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The US auto workers union announced Friday no new strike targets, but the group's president said the labor action had entered a new stage involving last-minute walkouts.
"We're entering a new phase of this fight, and it demands a new approach," United Auto Workers (UAW) President Shawn Fain said in a webcast briefing.
The message to the companies is, "don't you dare slow-walk or low-ball us," Fain said. "We will take out whatever plants they force us to."
The remarks came two days after the UAW announced an immediate walkout at Ford's Kentucky Truck Plant in Louisville where some of the company's most profitable models are built.
The action saw 8,700 workers walk off their jobs, bringing the total members on strike to nearly 34,000.
The UAW launched a targeted strike on September 15 on Detroit giants Ford, General Motors and Stellantis, initially taking down one plant at each company.
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The union expanded the strike on the two subsequent Fridays following a Fain webcast.
But Fain said the latest pivot was necessary to drive progress in negotiations, noting the companies became accustomed to waiting until Friday to offer significant concessions.
The Kentucky action came after Ford had "for two weeks" spoken of sweetening its economic offer, which includes a 23 percent wage increase over the course of the contract, Fain said.
But when both sides met, Ford offered the same terms as two weeks earlier, he said.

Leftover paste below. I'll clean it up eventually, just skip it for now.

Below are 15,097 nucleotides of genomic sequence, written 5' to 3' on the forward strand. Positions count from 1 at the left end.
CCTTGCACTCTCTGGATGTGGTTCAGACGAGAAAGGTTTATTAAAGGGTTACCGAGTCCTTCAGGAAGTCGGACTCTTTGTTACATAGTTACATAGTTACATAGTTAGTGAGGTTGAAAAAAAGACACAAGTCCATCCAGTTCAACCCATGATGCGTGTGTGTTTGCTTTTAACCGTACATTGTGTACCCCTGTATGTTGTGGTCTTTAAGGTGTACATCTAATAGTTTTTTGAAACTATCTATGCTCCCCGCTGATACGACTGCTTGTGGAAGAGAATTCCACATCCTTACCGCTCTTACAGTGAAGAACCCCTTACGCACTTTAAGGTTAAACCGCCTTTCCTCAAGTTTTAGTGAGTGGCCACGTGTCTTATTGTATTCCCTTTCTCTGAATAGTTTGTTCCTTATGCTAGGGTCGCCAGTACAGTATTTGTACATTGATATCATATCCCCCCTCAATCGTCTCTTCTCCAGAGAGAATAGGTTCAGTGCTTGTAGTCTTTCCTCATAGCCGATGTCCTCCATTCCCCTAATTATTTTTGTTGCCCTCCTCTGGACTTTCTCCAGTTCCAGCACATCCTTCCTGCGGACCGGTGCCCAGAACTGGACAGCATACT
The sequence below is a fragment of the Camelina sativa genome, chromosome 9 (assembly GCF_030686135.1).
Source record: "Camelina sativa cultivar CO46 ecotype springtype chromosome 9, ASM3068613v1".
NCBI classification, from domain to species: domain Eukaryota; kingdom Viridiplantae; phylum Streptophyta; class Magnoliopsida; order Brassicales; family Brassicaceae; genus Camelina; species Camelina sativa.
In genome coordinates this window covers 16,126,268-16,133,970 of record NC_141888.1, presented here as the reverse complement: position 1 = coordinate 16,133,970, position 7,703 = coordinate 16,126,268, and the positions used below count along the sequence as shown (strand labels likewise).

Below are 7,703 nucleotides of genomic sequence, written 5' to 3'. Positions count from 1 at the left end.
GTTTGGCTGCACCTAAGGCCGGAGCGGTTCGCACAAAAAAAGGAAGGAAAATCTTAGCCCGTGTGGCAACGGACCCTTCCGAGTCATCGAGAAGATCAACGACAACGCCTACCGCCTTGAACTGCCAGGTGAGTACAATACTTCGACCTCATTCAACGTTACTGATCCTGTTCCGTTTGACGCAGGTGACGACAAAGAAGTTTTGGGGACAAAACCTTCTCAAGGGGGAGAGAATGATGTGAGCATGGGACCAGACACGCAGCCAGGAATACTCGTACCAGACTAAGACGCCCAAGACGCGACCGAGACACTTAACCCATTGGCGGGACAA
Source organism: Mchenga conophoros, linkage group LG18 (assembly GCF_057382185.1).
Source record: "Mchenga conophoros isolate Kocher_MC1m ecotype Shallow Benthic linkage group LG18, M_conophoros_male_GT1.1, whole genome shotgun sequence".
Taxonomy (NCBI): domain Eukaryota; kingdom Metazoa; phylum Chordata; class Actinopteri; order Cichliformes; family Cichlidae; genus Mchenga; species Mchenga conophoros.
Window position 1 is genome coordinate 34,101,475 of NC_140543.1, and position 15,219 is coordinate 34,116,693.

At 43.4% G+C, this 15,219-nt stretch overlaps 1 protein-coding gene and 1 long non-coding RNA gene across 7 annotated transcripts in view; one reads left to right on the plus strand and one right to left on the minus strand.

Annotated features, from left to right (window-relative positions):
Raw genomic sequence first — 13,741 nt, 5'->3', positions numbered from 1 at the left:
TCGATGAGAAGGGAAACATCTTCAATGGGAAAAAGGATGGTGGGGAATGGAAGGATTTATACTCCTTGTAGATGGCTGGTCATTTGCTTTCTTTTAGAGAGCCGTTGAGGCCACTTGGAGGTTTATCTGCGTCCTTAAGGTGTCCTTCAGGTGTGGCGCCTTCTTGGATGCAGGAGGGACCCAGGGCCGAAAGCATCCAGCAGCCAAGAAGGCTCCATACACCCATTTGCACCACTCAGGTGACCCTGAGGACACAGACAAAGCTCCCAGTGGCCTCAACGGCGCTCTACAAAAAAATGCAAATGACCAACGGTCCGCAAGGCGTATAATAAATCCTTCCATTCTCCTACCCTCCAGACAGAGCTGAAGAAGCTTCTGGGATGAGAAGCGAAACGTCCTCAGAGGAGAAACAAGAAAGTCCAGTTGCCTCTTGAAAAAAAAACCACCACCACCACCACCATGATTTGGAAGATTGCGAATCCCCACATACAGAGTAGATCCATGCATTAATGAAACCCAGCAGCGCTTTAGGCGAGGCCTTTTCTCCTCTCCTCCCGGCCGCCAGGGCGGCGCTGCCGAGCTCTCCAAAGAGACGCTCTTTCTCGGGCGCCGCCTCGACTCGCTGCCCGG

"Taking out Kentucky truck sent a very clear message not only to Ford, but to GM and Stellantis as well," he said. "At this point in the process, we're interested in only one thing: a deal and a tentative agreement."
More temporary layoffs
On Friday, Stellantis announced temporary layoffs for 700 more workers from plants in Kokomo, Indiana, as a result of the UAW strike at its Toledo, Ohio factory.
The company said it now has 1,340 employees on temporary layoff across three states.
Stellantis added that it had "made progress this week" on talks with UAW.
The company said the talks focus on narrowing the gaps on issues "that will bring immediate financial gains and job security for our employees while providing a bridge for the sustainability of the Company."
Ford had no immediate response to a request for comment after Fain's remarks.
But Ford held a media call on Thursday in which executive Kumar Galhotra described the company as not able to further boost its economic offer.
"We have been very clear that we are at the limit," said Galhotra, President of Ford Blue. He insisted that the company had not misled the UAW on its negotiating stance.
Ford has said the strike at Kentucky could damage the supply chain and result in layoffs of as many as 4,600 workers at other Ford facilities.
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